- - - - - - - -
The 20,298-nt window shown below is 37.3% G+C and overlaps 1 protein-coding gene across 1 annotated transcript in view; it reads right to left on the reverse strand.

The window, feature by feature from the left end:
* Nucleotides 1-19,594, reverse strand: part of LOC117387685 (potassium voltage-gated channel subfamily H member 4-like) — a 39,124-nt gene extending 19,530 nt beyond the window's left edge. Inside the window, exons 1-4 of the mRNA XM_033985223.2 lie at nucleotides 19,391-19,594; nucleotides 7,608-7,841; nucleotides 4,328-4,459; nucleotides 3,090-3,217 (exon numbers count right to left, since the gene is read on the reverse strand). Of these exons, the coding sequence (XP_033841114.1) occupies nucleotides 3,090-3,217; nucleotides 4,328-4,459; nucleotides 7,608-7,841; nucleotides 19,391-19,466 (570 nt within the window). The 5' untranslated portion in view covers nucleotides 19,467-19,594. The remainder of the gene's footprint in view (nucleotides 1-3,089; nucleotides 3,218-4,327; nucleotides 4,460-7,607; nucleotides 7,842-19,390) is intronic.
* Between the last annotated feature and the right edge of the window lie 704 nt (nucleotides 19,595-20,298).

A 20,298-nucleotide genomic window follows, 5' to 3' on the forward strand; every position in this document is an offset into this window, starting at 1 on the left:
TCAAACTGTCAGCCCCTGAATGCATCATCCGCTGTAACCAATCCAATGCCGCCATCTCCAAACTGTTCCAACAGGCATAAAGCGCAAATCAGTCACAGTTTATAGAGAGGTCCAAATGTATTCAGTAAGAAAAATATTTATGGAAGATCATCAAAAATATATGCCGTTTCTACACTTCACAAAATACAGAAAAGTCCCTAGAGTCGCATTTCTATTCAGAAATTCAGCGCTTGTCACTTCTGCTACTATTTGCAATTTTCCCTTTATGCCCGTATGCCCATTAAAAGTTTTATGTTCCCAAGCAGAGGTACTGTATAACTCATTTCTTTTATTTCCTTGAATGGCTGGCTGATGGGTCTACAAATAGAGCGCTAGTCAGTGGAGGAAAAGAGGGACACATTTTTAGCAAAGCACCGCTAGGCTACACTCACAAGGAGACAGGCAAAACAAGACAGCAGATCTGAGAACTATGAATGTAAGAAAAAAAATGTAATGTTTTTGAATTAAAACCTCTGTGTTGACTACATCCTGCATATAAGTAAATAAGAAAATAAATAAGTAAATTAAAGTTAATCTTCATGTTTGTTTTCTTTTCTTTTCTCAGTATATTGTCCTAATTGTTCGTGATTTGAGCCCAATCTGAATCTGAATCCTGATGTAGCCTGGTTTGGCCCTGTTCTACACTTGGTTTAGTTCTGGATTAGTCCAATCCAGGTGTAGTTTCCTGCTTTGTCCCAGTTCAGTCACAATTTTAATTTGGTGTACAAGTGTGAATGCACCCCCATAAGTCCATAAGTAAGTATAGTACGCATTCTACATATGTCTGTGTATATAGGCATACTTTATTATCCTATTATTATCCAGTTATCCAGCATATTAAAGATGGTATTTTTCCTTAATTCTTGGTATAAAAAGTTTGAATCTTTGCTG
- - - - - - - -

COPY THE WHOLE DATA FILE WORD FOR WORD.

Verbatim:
The 20,298-nt window shown below is 37.3% G+C and overlaps 1 protein-coding gene across 1 annotated transcript in view; it reads right to left on the reverse strand.

The window, feature by feature from the left end:
* Nucleotides 1-19,594, reverse strand: part of LOC117387685 (potassium voltage-gated channel subfamily H member 4-like) — a 39,124-nt gene extending 19,530 nt beyond the window's left edge. Inside the window, exons 1-4 of the mRNA XM_033985223.2 lie at nucleotides 19,391-19,594; nucleotides 7,608-7,841; nucleotides 4,328-4,459; nucleotides 3,090-3,217 (exon numbers count right to left, since the gene is read on the reverse strand). Of these exons, the coding sequence (XP_033841114.1) occupies nucleotides 3,090-3,217; nucleotides 4,328-4,459; nucleotides 7,608-7,841; nucleotides 19,391-19,466 (570 nt within the window). The 5' untranslated portion in view covers nucleotides 19,467-19,594. The remainder of the gene's footprint in view (nucleotides 1-3,089; nucleotides 3,218-4,327; nucleotides 4,460-7,607; nucleotides 7,842-19,390) is intronic.
* Between the last annotated feature and the right edge of the window lie 704 nt (nucleotides 19,595-20,298).

A 20,298-nucleotide genomic window follows, 5' to 3' on the forward strand; every position in this document is an offset into this window, starting at 1 on the left:
TCAAACTGTCAGCCCCTGAATGCATCATCCGCTGTAACCAATCCAATGCCGCCATCTCCAAACTGTTCCAACAGGCATAAAGCGCAAATCAGTCACAGTTTATAGAGAGGTCCAAATGTATTCAGTAAGAAAAATATTTATGGAAGATCATCAAAAATATATGCCGTTTCTACACTTCACAAAATACAGAAAAGTCCCTAGAGTCGCATTTCTATTCAGAAATTCAGCGCTTGTCACTTCTGCTACTATTTGCAATTTTCCCTTTATGCCCGTATGCCCATTAAAAGTTTTATGTTCCCAAGCAGAGGTACTGTATAACTCATTTCTTTTATTTCCTTGAATGGCTGGCTGATGGGTCTACAAATAGAGCGCTAGTCAGTGGAGGAAAAGAGGGACACATTTTTAGCAAAGCACCGCTAGGCTACACTCACAAGGAGACAGGCAAAACAAGACAGCAGATCTGAGAACTATGAATGTAAGAAAAAAAATGTAATGTTTTTGAATTAAAACCTCTGTGTTGACTACATCCTGCATATAAGTAAATAAGAAAATAAATAAGTAAATTAAAGTTAATCTTCATGTTTGTTTTCTTTTCTTTTCTCAGTATATTGTCCTAATTGTTCGTGATTTGAGCCCAATCTGAATCTGAATCCTGATGTAGCCTGGTTTGGCCCTGTTCTACACTTGGTTTAGTTCTGGATTAGTCCAATCCAGGTGTAGTTTCCTGCTTTGTCCCAGTTCAGTCACAATTTTAATTTGGTGTACAAGTGTGAATGCACCCCCATAAGTCCATAAGTAAGTATAGTACGCATTCTACATATGTCTGTGTATATAGGCATACTTTATTATCCTATTATTATCCAGTTATCCAGCATATTAAAGATGGTATTTTTCCTTAATTCTTGGTATAAAAAGTTTGAATCTTTGCTG